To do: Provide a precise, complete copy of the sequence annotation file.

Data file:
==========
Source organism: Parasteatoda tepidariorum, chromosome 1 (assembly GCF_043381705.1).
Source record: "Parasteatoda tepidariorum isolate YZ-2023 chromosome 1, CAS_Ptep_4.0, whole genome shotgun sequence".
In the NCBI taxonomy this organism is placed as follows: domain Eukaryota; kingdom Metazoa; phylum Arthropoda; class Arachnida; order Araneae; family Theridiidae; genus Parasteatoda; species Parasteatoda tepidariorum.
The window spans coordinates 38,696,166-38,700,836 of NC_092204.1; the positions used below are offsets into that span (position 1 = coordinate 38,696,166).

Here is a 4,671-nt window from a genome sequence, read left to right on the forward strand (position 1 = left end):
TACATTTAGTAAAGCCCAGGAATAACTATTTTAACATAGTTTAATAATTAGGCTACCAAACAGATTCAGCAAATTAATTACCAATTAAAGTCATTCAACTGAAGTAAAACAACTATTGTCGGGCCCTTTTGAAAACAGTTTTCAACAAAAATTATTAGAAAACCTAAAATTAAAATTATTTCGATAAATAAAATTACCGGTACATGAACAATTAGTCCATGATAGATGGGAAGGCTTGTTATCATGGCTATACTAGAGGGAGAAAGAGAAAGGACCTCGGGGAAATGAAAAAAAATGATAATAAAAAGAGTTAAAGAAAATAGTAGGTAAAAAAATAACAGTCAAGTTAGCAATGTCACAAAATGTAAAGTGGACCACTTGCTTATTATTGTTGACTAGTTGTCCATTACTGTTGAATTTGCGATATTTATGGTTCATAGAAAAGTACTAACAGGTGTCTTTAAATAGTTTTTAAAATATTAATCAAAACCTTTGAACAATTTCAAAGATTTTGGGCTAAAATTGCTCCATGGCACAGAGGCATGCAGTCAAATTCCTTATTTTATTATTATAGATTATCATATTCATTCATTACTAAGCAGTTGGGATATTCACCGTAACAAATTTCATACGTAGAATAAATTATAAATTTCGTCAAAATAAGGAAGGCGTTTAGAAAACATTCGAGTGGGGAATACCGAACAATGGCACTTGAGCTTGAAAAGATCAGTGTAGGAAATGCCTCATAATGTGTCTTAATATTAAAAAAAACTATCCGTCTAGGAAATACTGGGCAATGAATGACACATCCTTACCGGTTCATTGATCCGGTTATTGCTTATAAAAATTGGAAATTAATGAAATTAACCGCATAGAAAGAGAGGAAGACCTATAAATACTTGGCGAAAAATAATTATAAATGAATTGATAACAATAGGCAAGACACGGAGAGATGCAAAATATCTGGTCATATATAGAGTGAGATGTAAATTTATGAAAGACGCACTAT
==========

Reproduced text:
Source organism: Parasteatoda tepidariorum, chromosome 1 (assembly GCF_043381705.1).
Source record: "Parasteatoda tepidariorum isolate YZ-2023 chromosome 1, CAS_Ptep_4.0, whole genome shotgun sequence".
In the NCBI taxonomy this organism is placed as follows: domain Eukaryota; kingdom Metazoa; phylum Arthropoda; class Arachnida; order Araneae; family Theridiidae; genus Parasteatoda; species Parasteatoda tepidariorum.
The window spans coordinates 38,696,166-38,700,836 of NC_092204.1; the positions used below are offsets into that span (position 1 = coordinate 38,696,166).

Here is a 4,671-nt window from a genome sequence, read left to right on the forward strand (position 1 = left end):
TACATTTAGTAAAGCCCAGGAATAACTATTTTAACATAGTTTAATAATTAGGCTACCAAACAGATTCAGCAAATTAATTACCAATTAAAGTCATTCAACTGAAGTAAAACAACTATTGTCGGGCCCTTTTGAAAACAGTTTTCAACAAAAATTATTAGAAAACCTAAAATTAAAATTATTTCGATAAATAAAATTACCGGTACATGAACAATTAGTCCATGATAGATGGGAAGGCTTGTTATCATGGCTATACTAGAGGGAGAAAGAGAAAGGACCTCGGGGAAATGAAAAAAAATGATAATAAAAAGAGTTAAAGAAAATAGTAGGTAAAAAAATAACAGTCAAGTTAGCAATGTCACAAAATGTAAAGTGGACCACTTGCTTATTATTGTTGACTAGTTGTCCATTACTGTTGAATTTGCGATATTTATGGTTCATAGAAAAGTACTAACAGGTGTCTTTAAATAGTTTTTAAAATATTAATCAAAACCTTTGAACAATTTCAAAGATTTTGGGCTAAAATTGCTCCATGGCACAGAGGCATGCAGTCAAATTCCTTATTTTATTATTATAGATTATCATATTCATTCATTACTAAGCAGTTGGGATATTCACCGTAACAAATTTCATACGTAGAATAAATTATAAATTTCGTCAAAATAAGGAAGGCGTTTAGAAAACATTCGAGTGGGGAATACCGAACAATGGCACTTGAGCTTGAAAAGATCAGTGTAGGAAATGCCTCATAATGTGTCTTAATATTAAAAAAAACTATCCGTCTAGGAAATACTGGGCAATGAATGACACATCCTTACCGGTTCATTGATCCGGTTATTGCTTATAAAAATTGGAAATTAATGAAATTAACCGCATAGAAAGAGAGGAAGACCTATAAATACTTGGCGAAAAATAATTATAAATGAATTGATAACAATAGGCAAGACACGGAGAGATGCAAAATATCTGGTCATATATAGAGTGAGATGTAAATTTATGAAAGACGCACTAT